How to Find Reliable Internet Sources

So much of reliable sources in internet searches is the same as researching in the library. Pick:

  • primary sources
  • unbiased sources
  • sources with the background and training required to understand and present information

Young students have difficulty with these rules. They work hard just to maneuver through a search engine, the links, the search bar and the address bar. They’re thrilled when they get hits, much less trying to distinguish what’s good from bad. How do they know if it’s a ‘primary source’ or not? How can they determine what’s ‘biased’ or not? Or who has enough training to be trusted?Wikipedia is a great example. It’s edited by the People, not PhDs, encyclopedias or primary sources, yet it usually pops up pretty close to the top of a search list and lots of kids think it’s the last word in reliability.

With that in mind, I’ve made the rules simple: Look at the extension. Start with that limitor. Here are the most popular extensions and how I rate them for usefulness:

.gov

Published by the government and non-military. As such, it should be unbiased, reliable.

.mil

Published by the government and military. Perfect for the topics that fit this category, i.e., wars, economics, etc.

.edu

Published by colleges and universities. Historically, focused on research, study, and education

.org

U.S. non-profit organizations and others. They have a bias, but it shouldn’t be motivated by money

These four are the most trustworthy. The next three take subjective interpretation and a cursory investigation into their information:

.net

networks, internet service providers, organizations–traditionally. Pretty much anyone can purchase a .net now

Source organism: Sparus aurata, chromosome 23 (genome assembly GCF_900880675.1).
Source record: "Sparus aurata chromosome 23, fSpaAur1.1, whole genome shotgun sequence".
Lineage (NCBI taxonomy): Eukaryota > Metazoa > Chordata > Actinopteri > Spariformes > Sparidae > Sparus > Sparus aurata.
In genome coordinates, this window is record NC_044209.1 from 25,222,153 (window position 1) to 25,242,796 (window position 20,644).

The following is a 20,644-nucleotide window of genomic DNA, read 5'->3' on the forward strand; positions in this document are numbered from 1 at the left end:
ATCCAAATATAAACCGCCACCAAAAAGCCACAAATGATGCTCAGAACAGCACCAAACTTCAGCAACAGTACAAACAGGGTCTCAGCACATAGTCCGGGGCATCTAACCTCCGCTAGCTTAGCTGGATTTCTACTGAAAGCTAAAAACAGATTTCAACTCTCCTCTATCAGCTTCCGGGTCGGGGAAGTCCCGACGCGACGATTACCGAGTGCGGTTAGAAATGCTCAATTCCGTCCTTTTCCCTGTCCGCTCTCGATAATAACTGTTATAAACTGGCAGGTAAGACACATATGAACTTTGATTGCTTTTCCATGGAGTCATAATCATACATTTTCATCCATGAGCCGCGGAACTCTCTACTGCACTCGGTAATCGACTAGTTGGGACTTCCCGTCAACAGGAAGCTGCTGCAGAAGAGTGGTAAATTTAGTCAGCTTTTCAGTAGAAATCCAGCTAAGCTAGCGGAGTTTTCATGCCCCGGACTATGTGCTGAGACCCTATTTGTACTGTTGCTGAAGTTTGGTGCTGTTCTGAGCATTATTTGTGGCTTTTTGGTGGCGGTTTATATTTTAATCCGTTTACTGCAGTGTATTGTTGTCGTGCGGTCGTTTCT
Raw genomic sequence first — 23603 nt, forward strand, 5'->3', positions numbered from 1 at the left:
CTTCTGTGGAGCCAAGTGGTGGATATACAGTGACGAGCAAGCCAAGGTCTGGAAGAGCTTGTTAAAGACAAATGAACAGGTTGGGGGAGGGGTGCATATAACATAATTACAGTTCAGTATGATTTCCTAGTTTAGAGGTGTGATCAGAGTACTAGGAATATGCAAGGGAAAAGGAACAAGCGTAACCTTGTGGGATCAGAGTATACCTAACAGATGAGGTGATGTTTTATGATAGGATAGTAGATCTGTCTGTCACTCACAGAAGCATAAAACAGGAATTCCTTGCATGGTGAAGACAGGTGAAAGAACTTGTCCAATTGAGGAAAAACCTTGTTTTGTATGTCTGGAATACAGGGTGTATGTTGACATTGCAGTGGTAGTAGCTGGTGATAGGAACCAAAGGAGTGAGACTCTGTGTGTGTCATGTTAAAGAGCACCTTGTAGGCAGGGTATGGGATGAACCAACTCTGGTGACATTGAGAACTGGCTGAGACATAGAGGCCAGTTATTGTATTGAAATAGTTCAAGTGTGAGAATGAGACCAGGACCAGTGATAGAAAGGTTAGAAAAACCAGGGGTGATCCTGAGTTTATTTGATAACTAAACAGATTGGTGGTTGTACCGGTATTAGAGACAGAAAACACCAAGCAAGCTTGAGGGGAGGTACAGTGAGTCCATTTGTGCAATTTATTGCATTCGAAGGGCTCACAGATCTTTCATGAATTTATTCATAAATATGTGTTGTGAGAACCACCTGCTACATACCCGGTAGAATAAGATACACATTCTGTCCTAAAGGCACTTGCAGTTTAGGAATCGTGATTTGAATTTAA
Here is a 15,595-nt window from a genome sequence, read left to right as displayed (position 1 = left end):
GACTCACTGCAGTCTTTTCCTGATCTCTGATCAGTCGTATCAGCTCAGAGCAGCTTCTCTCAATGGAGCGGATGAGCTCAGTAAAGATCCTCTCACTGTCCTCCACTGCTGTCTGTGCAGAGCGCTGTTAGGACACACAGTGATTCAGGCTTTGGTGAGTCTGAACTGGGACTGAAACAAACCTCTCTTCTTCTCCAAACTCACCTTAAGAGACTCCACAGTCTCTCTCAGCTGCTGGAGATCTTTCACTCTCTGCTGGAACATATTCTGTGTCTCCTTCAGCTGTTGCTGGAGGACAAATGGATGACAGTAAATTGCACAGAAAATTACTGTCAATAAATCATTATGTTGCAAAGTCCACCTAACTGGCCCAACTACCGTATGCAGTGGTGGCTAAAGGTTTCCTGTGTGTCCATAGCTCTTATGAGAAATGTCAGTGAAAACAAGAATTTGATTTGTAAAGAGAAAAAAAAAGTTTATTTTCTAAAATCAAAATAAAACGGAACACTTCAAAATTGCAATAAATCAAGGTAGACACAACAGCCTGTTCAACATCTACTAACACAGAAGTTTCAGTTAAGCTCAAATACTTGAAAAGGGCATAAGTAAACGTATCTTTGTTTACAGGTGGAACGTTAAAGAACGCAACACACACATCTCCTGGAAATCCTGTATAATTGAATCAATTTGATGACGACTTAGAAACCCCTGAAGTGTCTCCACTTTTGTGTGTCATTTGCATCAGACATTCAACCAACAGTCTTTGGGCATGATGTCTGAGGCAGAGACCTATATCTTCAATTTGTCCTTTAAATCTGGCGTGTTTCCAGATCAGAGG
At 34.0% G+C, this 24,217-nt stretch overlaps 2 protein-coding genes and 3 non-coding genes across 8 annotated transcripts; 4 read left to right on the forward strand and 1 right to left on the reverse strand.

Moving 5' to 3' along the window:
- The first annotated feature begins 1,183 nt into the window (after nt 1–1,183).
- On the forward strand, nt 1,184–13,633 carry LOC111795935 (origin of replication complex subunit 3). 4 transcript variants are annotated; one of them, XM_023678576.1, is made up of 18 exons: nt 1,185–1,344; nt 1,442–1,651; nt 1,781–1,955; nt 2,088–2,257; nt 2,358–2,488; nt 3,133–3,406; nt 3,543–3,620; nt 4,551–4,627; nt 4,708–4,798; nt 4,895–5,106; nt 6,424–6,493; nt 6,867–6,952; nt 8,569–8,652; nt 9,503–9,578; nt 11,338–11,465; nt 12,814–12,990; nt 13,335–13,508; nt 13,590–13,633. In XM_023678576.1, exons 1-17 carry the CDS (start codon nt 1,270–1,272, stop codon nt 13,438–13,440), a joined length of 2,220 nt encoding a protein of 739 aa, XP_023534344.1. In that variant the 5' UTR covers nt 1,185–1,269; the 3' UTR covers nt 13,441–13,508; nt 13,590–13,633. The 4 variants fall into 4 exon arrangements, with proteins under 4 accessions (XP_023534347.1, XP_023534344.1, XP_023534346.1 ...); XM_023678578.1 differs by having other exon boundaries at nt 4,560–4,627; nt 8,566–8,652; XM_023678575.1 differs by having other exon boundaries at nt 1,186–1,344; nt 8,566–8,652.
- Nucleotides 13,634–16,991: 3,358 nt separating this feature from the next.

.com

commercial site. Their goal is to sell something to you, so they are unabashedly biased. If you’re careful, you’ll still find good information here

.au, etc.

These are foreign sites. Perfect for international and cultural research, but they will retain their nation’s bias and interpretation of events, just as American sites have ours.


Jacqui Murray has been teaching K-18 technology for 30 years. She is the editor/author of over a hundred tech ed resources including a K-12 technology curriculum, K-8 keyboard curriculum, K-8 Digital Citizenship curriculum. She is an adjunct professor in tech ed, Master Teacher, webmaster for four blogs, an Amazon Vine Voice, CSTA presentation reviewer, freelance journalist on tech ed topics, contributor to NEA Today, and author of the tech thrillers, To Hunt a Sub and Twenty-four Days. You can find her resources at Structured Learning.

Author: Jacqui
Welcome to my virtual classroom. I've been a tech teacher for 15 years, but modern technology offers more to get my ideas across to students than at any time in my career. Drop in to my class wikis, classroom blog, our internet start pages. I'll answer your questions about how to teach tech, what to teach when, where the best virtual sites are. Need more--let's chat about issues of importance in tech ed. Want to see what I'm doing today? Click the gravatar and select the grade.

Leave a Reply

This site uses Akismet to reduce spam. Learn how your comment data is processed.